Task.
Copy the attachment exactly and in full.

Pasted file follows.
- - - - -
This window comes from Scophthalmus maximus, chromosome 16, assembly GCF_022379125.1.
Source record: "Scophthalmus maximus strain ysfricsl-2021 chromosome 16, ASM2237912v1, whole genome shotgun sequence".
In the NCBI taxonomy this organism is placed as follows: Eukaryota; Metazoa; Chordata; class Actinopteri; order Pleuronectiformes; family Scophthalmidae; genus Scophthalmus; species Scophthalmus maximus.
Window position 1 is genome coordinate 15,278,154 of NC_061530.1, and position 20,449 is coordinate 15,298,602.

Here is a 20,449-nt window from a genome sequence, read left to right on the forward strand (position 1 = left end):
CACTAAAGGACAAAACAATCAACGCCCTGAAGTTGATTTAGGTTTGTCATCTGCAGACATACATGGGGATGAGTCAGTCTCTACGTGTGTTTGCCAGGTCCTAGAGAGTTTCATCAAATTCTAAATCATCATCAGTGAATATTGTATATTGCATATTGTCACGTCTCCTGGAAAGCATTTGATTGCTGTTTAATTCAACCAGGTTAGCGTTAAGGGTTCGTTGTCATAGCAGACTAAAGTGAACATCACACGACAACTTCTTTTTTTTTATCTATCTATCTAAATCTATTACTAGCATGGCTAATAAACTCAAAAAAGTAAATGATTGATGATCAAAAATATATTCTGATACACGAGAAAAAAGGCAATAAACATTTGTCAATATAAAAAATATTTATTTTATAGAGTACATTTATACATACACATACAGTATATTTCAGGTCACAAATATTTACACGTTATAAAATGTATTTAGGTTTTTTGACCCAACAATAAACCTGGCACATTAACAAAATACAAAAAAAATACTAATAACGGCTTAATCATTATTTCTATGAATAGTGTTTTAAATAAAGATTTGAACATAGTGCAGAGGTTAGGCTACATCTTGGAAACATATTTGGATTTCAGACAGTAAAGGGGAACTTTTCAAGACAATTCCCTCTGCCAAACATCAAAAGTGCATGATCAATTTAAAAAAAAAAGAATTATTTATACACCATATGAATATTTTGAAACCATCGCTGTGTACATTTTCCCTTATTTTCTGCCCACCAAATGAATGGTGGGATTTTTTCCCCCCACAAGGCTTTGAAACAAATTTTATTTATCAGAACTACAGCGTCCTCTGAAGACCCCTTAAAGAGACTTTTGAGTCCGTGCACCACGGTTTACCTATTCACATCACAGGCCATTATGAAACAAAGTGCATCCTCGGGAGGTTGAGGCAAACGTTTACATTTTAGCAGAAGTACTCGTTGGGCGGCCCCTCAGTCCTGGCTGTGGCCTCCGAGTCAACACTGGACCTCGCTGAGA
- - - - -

This window comes from Scophthalmus maximus, chromosome 16, assembly GCF_022379125.1.
Source record: "Scophthalmus maximus strain ysfricsl-2021 chromosome 16, ASM2237912v1, whole genome shotgun sequence".
In the NCBI taxonomy this organism is placed as follows: Eukaryota; Metazoa; Chordata; class Actinopteri; order Pleuronectiformes; family Scophthalmidae; genus Scophthalmus; species Scophthalmus maximus.
Window position 1 is genome coordinate 15,278,154 of NC_061530.1, and position 20,449 is coordinate 15,298,602.

Here is a 20,449-nt window from a genome sequence, read left to right on the forward strand (position 1 = left end):
CACTAAAGGACAAAACAATCAACGCCCTGAAGTTGATTTAGGTTTGTCATCTGCAGACATACATGGGGATGAGTCAGTCTCTACGTGTGTTTGCCAGGTCCTAGAGAGTTTCATCAAATTCTAAATCATCATCAGTGAATATTGTATATTGCATATTGTCACGTCTCCTGGAAAGCATTTGATTGCTGTTTAATTCAACCAGGTTAGCGTTAAGGGTTCGTTGTCATAGCAGACTAAAGTGAACATCACACGACAACTTCTTTTTTTTTATCTATCTATCTAAATCTATTACTAGCATGGCTAATAAACTCAAAAAAGTAAATGATTGATGATCAAAAATATATTCTGATACACGAGAAAAAAGGCAATAAACATTTGTCAATATAAAAAATATTTATTTTATAGAGTACATTTATACATACACATACAGTATATTTCAGGTCACAAATATTTACACGTTATAAAATGTATTTAGGTTTTTTGACCCAACAATAAACCTGGCACATTAACAAAATACAAAAAAAATACTAATAACGGCTTAATCATTATTTCTATGAATAGTGTTTTAAATAAAGATTTGAACATAGTGCAGAGGTTAGGCTACATCTTGGAAACATATTTGGATTTCAGACAGTAAAGGGGAACTTTTCAAGACAATTCCCTCTGCCAAACATCAAAAGTGCATGATCAATTTAAAAAAAAAAGAATTATTTATACACCATATGAATATTTTGAAACCATCGCTGTGTACATTTTCCCTTATTTTCTGCCCACCAAATGAATGGTGGGATTTTTTCCCCCCACAAGGCTTTGAAACAAATTTTATTTATCAGAACTACAGCGTCCTCTGAAGACCCCTTAAAGAGACTTTTGAGTCCGTGCACCACGGTTTACCTATTCACATCACAGGCCATTATGAAACAAAGTGCATCCTCGGGAGGTTGAGGCAAACGTTTACATTTTAGCAGAAGTACTCGTTGGGCGGCCCCTCAGTCCTGGCTGTGGCCTCCGAGTCAACACTGGACCTCGCTGAGA